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  • Like a drug seeker

From one doctor: “We can’t give you this pain medication even though it is helping because it may be addictive.”

(I had stated that I had no desire to take medication- but this was the only thing that dulled my pain at one point. I had no history of substance abuse and did not possess the risk factors for opiate addiction)

How I Wanted To Be Treated By Healthcare Professionals:

  • With objectivity and an unbiased assessment of the signs and symptoms of my condition
  • With evidence-based treatment options
  • With compassion and empathy for the human suffering I was going through
  • With appropriate communication/recommendation to other healthcare professionals as needed

Friends and Family

 How I Was Treated By Friends and Family:

  • With Unconditional Love, Encouragement/Support, Empathy

I was blessed to have a few individuals in my life who went to great lengths to demonstrate their love and concern and were constant sources of support and encouragement. These individuals made the effort to spend time with me despite my limitations and to talk with me about my experience despite any discomfort or unpleasantness it may have caused them. I am incredibly grateful for the thoughtful treatment from these few family members and friends.

  • With Disbelief and/or Denial

“Why can’t you just walk?”

“Why don’t you just do ______ (yoga, Pilates, swimming, stretching)?

(The reality was I could not even move or touch my knee without being in severe nerve pain. There was a huge disconnect between what I was experiencing and others’ misunderstanding or inability to differentiate chronic pain from acute pain they had experienced)

“How can you still be in that much pain?”

“I had pain after my knee surgery too, you know”

How I Wanted To Be Treated by Friends and Family:

  • With unconditional love
  • With encouragement and support
  • With empathy (an attempt to understand my suffering)


 How I Was Treated by Strangers and Acquaintances

  • With Ridicule/Derision (veiled “joking”)

“I can hear you coming from a mile away” “Hey want to race?” “When are you going to get off of those things?”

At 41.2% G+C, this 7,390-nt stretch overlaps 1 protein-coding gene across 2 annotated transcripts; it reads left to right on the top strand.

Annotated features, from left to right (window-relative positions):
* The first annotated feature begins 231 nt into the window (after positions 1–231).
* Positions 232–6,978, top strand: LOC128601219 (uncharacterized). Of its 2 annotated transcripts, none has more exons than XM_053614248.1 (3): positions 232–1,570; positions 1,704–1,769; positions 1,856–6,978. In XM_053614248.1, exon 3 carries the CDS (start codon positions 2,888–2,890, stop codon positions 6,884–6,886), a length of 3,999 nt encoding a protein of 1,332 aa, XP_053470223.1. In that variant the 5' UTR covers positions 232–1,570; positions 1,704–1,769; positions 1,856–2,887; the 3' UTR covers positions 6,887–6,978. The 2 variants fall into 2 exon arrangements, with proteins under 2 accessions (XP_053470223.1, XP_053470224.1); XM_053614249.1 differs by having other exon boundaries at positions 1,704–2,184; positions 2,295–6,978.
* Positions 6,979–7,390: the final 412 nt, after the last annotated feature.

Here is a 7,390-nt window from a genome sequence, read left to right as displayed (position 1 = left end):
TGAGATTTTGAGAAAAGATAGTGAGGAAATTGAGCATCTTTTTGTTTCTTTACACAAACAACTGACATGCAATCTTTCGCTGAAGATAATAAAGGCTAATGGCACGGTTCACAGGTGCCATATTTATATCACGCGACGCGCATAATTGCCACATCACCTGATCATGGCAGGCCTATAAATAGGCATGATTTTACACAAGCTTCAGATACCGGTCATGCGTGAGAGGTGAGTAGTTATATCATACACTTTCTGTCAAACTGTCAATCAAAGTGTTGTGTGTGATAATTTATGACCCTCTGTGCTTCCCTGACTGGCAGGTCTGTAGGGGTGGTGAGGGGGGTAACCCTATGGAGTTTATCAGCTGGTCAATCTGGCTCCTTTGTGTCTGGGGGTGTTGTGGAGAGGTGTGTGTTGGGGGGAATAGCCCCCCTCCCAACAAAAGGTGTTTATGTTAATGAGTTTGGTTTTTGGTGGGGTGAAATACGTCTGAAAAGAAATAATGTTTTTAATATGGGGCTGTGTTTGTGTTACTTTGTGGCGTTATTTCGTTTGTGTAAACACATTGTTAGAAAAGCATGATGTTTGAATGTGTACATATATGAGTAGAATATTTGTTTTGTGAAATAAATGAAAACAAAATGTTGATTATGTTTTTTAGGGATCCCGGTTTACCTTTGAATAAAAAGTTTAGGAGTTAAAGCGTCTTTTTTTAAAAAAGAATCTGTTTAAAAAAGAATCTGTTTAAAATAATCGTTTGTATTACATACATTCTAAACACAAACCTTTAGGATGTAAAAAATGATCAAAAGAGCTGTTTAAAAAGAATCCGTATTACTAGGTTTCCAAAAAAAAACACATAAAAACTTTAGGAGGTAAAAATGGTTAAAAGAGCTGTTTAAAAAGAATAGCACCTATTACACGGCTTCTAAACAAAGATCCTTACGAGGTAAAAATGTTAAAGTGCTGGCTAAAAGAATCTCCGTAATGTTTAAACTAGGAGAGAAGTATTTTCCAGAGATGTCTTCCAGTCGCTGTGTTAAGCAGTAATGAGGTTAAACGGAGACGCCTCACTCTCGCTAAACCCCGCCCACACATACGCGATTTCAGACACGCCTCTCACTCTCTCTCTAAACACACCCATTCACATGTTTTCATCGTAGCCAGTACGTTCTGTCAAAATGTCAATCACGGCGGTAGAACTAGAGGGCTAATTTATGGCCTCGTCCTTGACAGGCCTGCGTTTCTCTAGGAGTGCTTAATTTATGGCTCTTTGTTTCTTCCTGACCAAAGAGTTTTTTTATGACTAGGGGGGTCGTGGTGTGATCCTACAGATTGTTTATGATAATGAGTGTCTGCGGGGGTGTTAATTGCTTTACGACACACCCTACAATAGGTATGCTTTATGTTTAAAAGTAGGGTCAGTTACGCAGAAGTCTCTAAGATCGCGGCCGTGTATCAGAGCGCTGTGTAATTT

(Reactions to seeing me on crutches and the long time I spent on crutches: 1 year total)

“Why aren’t you better by now?”

“At least you get a good parking space” (reaction to my handicap parking sticker)

  • With Comparison Statements

 “Oh yeah, I was on crutches for a week after I sprained my ankle, it was the worst!”

“I was back to playing basketball within a year after ACL surgery, you just have to get your leg strength back”

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How I Wanted To Be Treated by Strangers and Acquaintances:

  • With human decency and kindness, with understanding

Concluding Thoughts:

Treating chronic pain is no easy feat and I want to acknowledge that. However, the negative interactions that I experienced, I believe, were part of a larger marginalization of those with chronic pain that I wish to bring light.

My intent in sharing these interactions is not to criticize one particular person or group of people. Merely, I would like to encourage reflection on the part of individuals who interact with people in chronic pain. I think that we can do better as healthcare providers, friends, family members, and even as a society in bringing thoughtfulness to our language and actions as we work to support these individuals in their pursuit of health and wellbeing.

Leda is a current Doctorate of Physical Therapy (DPT) candidate at Ohio University and upon graduating in May 2019 is interested in working with patients with various chronic pain conditions.

Leda recently published a book about her experience of personal recovery from chronic pain, which you can find on Amazon:

You can also find her blogging at:


  1. Harden RN, Oaklander AL, Burton AW, et al. Complex regional pain syndrome: practical diagnostic and treatment guidelines, 4th edition. Pain Med 2013;14:180–229.